Many bartenders may tell you that adding a splash of water to your drink of whiskey will make it taste better. Those with an old school track of mind, may see this as a bartenders way of trying to pull a fast one over them by watering down their perfectly good whiskey. However, science has just proved those bartenders right.

A study released in the journal, Scientific Reports, discovered that a touch of dilution actually improves a whiskey solution- making it more flavorful-especially if it’s Scotch.

There are essentially three types of whiskey. American whiskey (bourbon) is usually made from corn; Irish whiskey is made from a malted and regular barley; and Scottish whiskey (Scotch) from only malted barley. After the mash (fermented alcohol solution from a mixture of grains, yeast, and water) is made with its respective grain, whiskey makers pour it in distillers, or special containers that boil off the methanol-alcohol that is infamously known to cause blindness. Left behind is ethanol, along with the flavors of the original mash. The remaining liquid is put to age in charred oak barrels, which is where whiskey, especially Scotch, gains guaiacol. Charring wood creates wood creosote, and, as the liquid interacts with the barrel’s walls, guaiacol migrates into the liquor.Guaiacal in Whiskey

Bjorn Karlsson and Ran Friedman of the Linnaeus University Center for Biomaterials Chemistry are not your avid whiskey drinkers, but they knew of the dedication locals in Scotland had to watering down even the most luxurious of Scotches. So, they decided to get to the bottom…of the glass…to find out if this phenomenon was true.

Of course, the two had to “test” their fair share of the sample, but also received assistance from computer simulations to model how the ethanol molecules in whiskey interacted with water. To capture the molecular motion precisely, they simulated the mixing using tiny time steps, equivalent to half a trillion frames per second.

Then they added the main molecule, guaiacol. This aromatic oil is what gives the liquor its distinctive smoky and bitter flavor. Guaiacol is present in guaiacum, which is a kind of slow-growing shrub with beautiful purple flowers, and the compound is also present in wood creosote.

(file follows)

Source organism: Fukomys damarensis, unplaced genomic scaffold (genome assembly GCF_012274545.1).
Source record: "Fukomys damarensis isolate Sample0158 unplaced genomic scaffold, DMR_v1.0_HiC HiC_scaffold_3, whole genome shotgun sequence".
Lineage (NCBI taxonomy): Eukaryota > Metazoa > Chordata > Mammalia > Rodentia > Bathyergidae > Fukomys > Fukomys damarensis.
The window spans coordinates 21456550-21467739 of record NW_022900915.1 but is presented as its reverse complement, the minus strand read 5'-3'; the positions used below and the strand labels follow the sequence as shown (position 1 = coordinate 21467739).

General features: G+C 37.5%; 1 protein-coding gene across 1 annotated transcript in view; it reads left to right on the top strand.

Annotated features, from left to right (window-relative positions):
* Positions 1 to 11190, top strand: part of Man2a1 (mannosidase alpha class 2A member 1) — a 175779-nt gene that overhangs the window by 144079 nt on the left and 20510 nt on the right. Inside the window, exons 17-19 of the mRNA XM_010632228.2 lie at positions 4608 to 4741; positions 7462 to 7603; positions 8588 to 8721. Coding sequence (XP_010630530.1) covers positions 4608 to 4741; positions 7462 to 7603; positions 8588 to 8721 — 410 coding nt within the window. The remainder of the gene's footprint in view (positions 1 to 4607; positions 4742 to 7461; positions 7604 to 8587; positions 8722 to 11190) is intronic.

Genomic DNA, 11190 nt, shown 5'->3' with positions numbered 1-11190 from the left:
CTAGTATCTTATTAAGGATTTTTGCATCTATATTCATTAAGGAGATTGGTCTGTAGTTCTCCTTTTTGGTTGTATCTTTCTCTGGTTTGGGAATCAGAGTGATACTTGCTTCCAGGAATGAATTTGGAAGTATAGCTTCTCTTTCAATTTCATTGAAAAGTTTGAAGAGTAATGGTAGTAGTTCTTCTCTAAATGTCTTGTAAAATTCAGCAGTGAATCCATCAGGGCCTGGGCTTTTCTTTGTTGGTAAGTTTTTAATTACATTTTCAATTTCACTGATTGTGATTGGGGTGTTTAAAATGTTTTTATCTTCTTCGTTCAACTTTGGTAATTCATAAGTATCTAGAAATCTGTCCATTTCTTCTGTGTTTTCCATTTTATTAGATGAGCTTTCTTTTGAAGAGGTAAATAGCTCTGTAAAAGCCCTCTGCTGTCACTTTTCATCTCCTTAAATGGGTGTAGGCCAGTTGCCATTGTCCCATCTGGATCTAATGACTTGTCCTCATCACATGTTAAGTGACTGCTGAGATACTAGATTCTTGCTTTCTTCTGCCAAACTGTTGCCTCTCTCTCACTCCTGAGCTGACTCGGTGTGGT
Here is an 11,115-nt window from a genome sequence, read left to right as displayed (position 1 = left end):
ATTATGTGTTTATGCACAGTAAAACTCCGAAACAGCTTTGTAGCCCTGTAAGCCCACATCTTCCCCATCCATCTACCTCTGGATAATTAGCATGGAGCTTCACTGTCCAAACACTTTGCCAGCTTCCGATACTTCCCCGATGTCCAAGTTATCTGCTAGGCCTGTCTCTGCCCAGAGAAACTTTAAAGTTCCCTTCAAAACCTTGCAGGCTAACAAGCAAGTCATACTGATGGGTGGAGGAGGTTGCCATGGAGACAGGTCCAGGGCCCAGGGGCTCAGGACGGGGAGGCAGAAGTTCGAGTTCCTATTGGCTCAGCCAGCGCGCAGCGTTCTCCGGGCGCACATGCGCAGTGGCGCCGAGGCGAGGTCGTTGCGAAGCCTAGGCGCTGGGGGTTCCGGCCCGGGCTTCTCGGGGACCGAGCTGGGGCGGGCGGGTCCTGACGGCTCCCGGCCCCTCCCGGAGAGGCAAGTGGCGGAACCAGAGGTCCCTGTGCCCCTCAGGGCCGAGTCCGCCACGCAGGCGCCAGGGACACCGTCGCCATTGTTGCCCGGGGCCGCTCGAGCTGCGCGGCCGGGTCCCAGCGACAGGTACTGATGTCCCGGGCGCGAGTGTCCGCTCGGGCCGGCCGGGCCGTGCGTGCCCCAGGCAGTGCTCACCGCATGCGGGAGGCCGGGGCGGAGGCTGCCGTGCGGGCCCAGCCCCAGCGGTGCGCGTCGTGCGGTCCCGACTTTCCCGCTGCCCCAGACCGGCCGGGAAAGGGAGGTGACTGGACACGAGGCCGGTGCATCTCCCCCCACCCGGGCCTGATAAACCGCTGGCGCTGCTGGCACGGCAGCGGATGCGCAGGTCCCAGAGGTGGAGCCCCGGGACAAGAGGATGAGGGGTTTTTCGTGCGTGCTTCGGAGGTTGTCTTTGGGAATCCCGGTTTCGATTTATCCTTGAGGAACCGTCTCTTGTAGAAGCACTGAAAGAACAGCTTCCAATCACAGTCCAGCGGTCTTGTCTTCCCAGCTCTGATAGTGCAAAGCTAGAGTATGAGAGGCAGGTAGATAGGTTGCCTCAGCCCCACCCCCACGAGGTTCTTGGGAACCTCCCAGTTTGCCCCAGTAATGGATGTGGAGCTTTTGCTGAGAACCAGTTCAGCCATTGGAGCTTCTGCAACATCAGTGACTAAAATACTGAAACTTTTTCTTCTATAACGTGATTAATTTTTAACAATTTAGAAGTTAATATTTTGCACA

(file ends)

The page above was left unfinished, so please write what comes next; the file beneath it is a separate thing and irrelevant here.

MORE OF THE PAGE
The Chemistry of whiskeyKarlsson and Friedman found that when liquor is at or about 40 percent alcohol by volume, guaiacol molecules tend to stay in the body of the liquid and away from the surface. However, when the simulated whiskey was diluted to about 25 percent alcohol, the guaiacol floated to the top and brought its smoky scent and flavor with it.

“Whiskey is a complicated mixture of hundreds or even thousands of compounds…we found a result that supports the claims for diluting whiskey” says Karlsson.

However, Paul Hughes, a food scientist and distilling expert at Oregon State University, wasn’t convinced by the study. Hughes believes that the study didn’t take into consideration the variation of shapes of containers. The simulation used a box-shaped vessel, and Hughes points out that it’s hard to say whether guaiacol would behave the same way in a flask, or mug, or decanter. “My sense is that the box they’ve used isn’t tall enough,” Hughes said.

Be it wanting to disrupt ethanol clusters, encourage guaiacum to rise to the surface, or drink like a true Scotsman, chemistry has shown that adding a splash of water to your glass of whiskey, just might make it taste a little bit better. Cheers.

For more studies and applications on whiskey, check out these technical notes!

Improved Analysis of Flavor Compounds In Scotch Whiskey Using An Aqueous-Stable Polyethylene Glycol Stationary Phase

Aqueuos Stability for Distilled Spirits Testing by GC

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